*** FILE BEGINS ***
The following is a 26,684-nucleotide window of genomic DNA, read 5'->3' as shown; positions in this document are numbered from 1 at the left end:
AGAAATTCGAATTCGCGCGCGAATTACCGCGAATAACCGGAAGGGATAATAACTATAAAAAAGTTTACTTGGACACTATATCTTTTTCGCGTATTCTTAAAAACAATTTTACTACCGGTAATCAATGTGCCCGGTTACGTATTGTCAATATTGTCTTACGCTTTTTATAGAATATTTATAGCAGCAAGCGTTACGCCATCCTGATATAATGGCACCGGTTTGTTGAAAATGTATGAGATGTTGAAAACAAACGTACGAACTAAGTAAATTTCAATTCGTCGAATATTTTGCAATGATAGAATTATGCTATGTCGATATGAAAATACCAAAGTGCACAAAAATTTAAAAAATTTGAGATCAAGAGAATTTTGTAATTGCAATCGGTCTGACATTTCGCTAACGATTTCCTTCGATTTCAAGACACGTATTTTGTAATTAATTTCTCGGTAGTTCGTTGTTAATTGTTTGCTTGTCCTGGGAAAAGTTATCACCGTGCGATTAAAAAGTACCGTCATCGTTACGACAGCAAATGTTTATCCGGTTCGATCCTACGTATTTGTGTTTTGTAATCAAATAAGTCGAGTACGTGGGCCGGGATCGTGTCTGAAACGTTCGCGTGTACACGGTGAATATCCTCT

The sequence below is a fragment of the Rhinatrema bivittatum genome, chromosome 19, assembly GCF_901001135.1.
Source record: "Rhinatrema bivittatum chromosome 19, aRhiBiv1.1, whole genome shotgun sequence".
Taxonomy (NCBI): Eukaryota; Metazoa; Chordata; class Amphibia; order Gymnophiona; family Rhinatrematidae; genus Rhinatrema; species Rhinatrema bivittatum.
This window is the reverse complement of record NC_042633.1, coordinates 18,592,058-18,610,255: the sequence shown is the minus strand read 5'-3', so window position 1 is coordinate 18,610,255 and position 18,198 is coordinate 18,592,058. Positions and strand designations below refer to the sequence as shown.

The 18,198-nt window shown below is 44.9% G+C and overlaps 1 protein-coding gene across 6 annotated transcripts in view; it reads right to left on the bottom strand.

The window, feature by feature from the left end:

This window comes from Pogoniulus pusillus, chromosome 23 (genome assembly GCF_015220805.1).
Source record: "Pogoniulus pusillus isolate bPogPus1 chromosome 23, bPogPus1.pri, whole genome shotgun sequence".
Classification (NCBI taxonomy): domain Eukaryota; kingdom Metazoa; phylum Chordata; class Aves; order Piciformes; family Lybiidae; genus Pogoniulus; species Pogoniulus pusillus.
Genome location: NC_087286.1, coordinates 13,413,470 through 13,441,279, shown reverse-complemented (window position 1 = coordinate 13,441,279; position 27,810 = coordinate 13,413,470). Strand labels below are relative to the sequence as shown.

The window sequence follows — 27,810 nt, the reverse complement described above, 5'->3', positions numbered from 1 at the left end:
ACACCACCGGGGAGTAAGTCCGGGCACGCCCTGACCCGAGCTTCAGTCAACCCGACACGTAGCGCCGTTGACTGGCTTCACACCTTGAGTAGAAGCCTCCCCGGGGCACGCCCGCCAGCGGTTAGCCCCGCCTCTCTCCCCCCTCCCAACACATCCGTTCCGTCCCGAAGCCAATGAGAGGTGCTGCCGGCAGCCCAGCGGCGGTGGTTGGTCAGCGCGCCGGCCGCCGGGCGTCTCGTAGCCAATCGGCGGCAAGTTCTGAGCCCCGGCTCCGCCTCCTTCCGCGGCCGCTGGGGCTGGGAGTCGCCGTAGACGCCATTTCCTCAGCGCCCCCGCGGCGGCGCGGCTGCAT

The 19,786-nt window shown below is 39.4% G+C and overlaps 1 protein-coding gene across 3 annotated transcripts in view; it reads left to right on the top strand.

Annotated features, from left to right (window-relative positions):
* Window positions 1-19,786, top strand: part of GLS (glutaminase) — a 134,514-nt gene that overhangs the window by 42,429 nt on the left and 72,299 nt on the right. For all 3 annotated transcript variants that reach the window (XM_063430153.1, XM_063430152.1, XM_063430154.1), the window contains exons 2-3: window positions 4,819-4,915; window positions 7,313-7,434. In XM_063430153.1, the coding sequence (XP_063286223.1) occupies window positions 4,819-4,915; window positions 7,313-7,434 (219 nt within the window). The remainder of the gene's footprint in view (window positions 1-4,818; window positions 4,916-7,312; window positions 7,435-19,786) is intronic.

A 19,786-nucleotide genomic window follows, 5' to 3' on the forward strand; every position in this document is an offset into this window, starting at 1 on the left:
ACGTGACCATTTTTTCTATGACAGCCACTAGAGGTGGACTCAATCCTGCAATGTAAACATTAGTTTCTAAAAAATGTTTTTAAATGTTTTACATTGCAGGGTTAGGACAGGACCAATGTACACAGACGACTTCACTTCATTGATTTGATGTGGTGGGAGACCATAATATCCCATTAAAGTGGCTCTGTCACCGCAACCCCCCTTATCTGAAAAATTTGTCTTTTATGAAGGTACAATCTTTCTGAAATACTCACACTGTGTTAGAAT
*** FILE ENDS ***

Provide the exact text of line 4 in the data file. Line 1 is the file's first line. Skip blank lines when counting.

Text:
Source record: "Rhinatrema bivittatum chromosome 19, aRhiBiv1.1, whole genome shotgun sequence".